‘California Nights’ will resurrect Best Coast’s reputation. The title track is confident beyond belief: a shoegaze-y dream-pop sprawl reminiscent of The Smiths’ ‘How Soon Is Now?’. Cosentino describes it as “Spiritualized meets Spacemen III meets Oasis”. Then adds: “It’s six minutes! For Best Coast, that’s like a one hour song.” It came to her after a phonecall spent convincing her friend to move back to LA. “I said, ‘Listen to ‘Going To California’ by Led Zeppelin.’ After we hung up I listened to the whole Zeppelin discography for the first time and was like, ‘Dude where have I been?’”

The album is a feast of major pop melodies given a dark underbelly via their exploration of intense human experiences such as jealousy (‘Jealousy’), insomnia (‘Sleep Won’t Ever Come’), self-doubt (‘Unaware’), and Cosentino’s own growing confidence (‘Feeling OK’). The lyrics are a giant leap forward from lines such as “We’ve got the ocean, got the babes / Got the sun, we’ve got the waves” that appeared on 2012’s ‘The Only Place’, but they’re still from the heart. ““Best Coast songs have always meant a lot to people because I talk about relatable feelings,” she says. “I’m not gonna apologise for how literal I was lyrically in the past. Some of the greatest music in history has the simplest lyrics.” She adds: “I take Drake’s approach. I love his full-blown honesty. On his new mixtape ‘If You’re Reading This It’s Too Late’ he raps, “If I die I’m a motherfucking legend”. I don’t think if I died I’d be a legend per se. But I’d leave behind a legacy that would mean something to people.”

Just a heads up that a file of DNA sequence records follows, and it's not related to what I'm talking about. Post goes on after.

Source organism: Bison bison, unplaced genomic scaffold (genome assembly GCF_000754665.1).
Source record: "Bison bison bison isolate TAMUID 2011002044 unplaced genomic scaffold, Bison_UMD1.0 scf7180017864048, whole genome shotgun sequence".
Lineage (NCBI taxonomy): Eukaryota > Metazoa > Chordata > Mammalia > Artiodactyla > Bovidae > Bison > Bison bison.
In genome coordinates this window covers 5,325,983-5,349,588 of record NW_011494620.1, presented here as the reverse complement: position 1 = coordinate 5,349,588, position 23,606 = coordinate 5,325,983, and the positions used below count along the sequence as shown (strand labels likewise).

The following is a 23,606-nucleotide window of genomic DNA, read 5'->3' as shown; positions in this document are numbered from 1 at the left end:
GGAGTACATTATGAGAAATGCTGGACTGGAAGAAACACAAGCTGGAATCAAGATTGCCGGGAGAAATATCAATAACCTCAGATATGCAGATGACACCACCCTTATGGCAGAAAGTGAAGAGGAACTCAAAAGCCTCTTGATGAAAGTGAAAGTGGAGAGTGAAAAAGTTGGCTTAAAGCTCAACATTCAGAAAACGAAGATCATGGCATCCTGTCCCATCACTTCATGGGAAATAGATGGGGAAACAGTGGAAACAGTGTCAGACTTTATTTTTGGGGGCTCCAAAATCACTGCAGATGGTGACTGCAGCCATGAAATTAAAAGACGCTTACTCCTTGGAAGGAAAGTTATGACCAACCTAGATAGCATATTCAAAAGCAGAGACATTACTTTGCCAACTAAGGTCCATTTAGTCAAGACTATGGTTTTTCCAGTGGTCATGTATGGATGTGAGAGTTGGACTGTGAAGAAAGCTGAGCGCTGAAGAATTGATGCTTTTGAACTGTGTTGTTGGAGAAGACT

Elsewhere, lead single ‘Heaven Sent’ is a punk take on The Rembrandts’ Friends theme tune, and ‘Fine Without You’ may well be about Bethany’s ex, Nathan ‘Wavves’ Williams. Then again, perhaps lyrics such as “If you spend all your life wasting all of your time / Eventually you will drive yourself out of your mind” are aimed at the new love in her life: herself. Influences range from My Bloody Valentine to Pixies via Sugar Ray. “With this record I didn’t care if [the sound] belonged,” says Bethany. “I wanted to do The Cure, The Primitives and ‘Cool’ by Gwen Stefani.”

Via simple lyrics, basic melodies and attainable ideologies, Bethany Cosentino offers up a fantasy world for fans to escape to. ‘California Nights’ is her most substantial work to date, and it’s confirmed the staying power of the band to her. “Bobb and I joke about how long we can make this last. He’d keep going until he can’t. That’s how I feel, too.”

More importantly for Cosentino, it’s secured Cosentino’s position as an independent woman. “Before I started the band I was a two-time college drop-out, selling clothes on eBay to make rent,” she says. “I couldn’t imagine my life being what it is now. I own a home. Nobody in my family owns a home. When I signed the papers I said, Dude I just bought a house. I worked my fucking ass off.”

Bratty Bethany has grown up.